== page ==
Furthermore, I have asked former Councilman John DeSoto to help our administration lead a community discussion to formulate a more comprehensive benefits package that will help to offset this burden. One subject I'd like for them to tackle is the growing homelessness problem in the area. As you and I know, this is a statewide concern that merits the involvement of all of us.


The parks system will be first in line for a model we hope to adapt to other City operations. We simply cannot continue to build park after park without a proper maintenance plan.

Our Central Oahu Regional Park and Pool and Waipio Soccer Complex, for example, were built with, I would guess, nary a thought to long-term maintenance costs. You should know that it costs taxpayers 2.35 million dollars a year to operate those facilities alone. I can't think of a better example of my capital improvements dictum: Do we need it? Can we afford it? Can we maintain it?

We will be hiring an experienced consultant to work with our Department of Parks and Recreation to develop maintenance plans for all of our parks, from the mega-complex to the pocket neighborhood park. We need hard money to keep our 290 parks operating and that demands we take a hard, realistic look at how much we're spending and what we need to maintain them.

We'll also begin preliminary work on establishing new user fees, an authority the Council granted the administration some time ago, but which it never implemented.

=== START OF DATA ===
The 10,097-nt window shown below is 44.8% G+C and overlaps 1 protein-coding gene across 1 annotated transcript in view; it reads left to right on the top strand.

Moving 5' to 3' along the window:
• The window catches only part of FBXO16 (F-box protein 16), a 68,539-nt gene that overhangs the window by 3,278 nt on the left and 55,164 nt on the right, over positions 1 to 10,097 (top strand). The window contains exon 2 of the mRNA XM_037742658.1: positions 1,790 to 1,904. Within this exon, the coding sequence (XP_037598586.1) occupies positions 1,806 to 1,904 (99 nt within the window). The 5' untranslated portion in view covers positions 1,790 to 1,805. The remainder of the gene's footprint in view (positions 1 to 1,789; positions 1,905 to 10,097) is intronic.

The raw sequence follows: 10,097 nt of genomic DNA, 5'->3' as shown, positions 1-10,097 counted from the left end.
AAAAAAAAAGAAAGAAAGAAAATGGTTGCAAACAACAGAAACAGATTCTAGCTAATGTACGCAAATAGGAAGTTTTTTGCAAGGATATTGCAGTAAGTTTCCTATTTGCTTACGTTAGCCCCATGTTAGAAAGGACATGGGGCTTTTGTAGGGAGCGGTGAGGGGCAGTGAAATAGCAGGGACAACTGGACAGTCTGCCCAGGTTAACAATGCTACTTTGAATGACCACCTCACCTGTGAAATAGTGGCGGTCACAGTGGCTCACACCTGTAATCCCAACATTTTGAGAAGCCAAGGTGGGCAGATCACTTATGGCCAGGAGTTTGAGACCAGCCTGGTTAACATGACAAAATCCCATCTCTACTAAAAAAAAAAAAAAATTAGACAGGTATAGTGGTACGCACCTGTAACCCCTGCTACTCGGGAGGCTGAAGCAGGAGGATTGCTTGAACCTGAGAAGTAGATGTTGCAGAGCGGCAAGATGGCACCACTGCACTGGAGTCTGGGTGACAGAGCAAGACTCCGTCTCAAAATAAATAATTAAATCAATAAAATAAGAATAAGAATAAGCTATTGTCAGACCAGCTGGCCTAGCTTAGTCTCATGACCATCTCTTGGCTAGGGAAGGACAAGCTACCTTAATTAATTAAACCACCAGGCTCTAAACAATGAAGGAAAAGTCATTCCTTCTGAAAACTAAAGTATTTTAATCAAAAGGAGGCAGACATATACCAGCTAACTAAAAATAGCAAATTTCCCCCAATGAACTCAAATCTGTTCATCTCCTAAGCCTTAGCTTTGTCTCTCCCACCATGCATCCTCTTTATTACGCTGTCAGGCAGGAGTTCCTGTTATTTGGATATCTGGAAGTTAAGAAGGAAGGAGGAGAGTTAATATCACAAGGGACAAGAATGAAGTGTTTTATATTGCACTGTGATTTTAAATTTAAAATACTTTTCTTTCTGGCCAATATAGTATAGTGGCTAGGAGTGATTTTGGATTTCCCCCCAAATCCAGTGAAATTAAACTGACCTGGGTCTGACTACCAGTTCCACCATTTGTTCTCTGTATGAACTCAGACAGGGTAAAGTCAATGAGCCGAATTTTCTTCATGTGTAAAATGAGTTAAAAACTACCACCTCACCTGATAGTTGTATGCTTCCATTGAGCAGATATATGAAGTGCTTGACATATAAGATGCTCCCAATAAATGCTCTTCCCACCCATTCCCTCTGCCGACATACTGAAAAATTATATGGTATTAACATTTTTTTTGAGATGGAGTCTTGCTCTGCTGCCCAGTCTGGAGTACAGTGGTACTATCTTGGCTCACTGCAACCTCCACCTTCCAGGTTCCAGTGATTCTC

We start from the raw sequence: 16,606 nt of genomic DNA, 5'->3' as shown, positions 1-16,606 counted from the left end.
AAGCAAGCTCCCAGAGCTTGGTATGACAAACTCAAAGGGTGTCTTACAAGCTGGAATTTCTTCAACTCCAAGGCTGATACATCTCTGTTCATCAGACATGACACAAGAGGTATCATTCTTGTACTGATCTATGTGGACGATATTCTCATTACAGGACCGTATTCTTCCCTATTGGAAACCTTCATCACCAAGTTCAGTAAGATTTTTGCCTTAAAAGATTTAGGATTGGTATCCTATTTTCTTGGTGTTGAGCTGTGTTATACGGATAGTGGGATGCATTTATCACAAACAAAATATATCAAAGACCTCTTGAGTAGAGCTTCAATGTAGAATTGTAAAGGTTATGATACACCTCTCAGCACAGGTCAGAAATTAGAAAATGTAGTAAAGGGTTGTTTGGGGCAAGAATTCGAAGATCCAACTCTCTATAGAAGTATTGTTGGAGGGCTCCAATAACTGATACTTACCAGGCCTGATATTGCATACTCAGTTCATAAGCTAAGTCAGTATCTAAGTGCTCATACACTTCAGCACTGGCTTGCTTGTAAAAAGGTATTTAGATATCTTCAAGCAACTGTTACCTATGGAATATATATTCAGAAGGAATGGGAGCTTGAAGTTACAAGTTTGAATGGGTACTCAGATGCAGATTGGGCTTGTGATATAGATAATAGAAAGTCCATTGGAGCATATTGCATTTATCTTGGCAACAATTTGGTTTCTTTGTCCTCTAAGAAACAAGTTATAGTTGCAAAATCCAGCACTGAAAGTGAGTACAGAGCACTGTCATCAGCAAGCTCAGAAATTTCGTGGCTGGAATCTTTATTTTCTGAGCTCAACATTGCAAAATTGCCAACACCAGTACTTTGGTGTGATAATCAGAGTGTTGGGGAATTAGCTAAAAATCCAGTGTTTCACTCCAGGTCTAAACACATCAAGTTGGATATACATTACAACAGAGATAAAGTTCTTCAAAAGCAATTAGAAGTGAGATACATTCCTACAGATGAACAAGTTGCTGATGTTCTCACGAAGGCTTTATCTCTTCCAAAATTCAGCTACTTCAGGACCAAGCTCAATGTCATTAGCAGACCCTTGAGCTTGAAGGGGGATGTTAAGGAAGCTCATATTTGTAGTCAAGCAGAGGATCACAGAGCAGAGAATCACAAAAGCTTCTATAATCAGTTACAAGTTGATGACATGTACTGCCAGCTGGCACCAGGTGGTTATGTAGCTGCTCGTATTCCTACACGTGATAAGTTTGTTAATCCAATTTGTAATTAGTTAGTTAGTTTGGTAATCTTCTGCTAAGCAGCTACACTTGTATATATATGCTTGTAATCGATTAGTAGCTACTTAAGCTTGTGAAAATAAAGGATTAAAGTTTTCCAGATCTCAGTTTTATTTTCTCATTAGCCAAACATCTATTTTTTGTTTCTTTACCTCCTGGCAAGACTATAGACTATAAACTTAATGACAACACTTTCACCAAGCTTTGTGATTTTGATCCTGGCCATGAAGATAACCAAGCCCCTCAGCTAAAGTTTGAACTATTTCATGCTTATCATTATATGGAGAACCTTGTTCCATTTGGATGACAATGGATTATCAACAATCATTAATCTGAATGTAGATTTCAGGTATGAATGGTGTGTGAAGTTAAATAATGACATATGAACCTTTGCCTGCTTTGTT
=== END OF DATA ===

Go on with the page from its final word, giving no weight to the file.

Transportation and Traffic

We've reached, if not passed, the boiling point on our traffic problems.

We have identified short-term fixes to ease traffic congestion, and are working toward longer-term answers to our transportation needs.

We have begun cooperating with the state on a number of these fixes. First among them is consolidating the separate traffic control centers operated by the state and City. We've asked Governor Lingle to consolidate the combined functions at the City, where traffic engineers can then optimize the synchronization of traffic signals and make other improvements to the flow of traffic.

We have invited state Transportation Director Rod Haraga to co-lead the Traffic Flow Council, dubbed T-Flo, a public-private partnership of organizations that affect, or are affected by, traffic congestion. T-Flo will be charged with coordinating road work to minimize traffic disruption.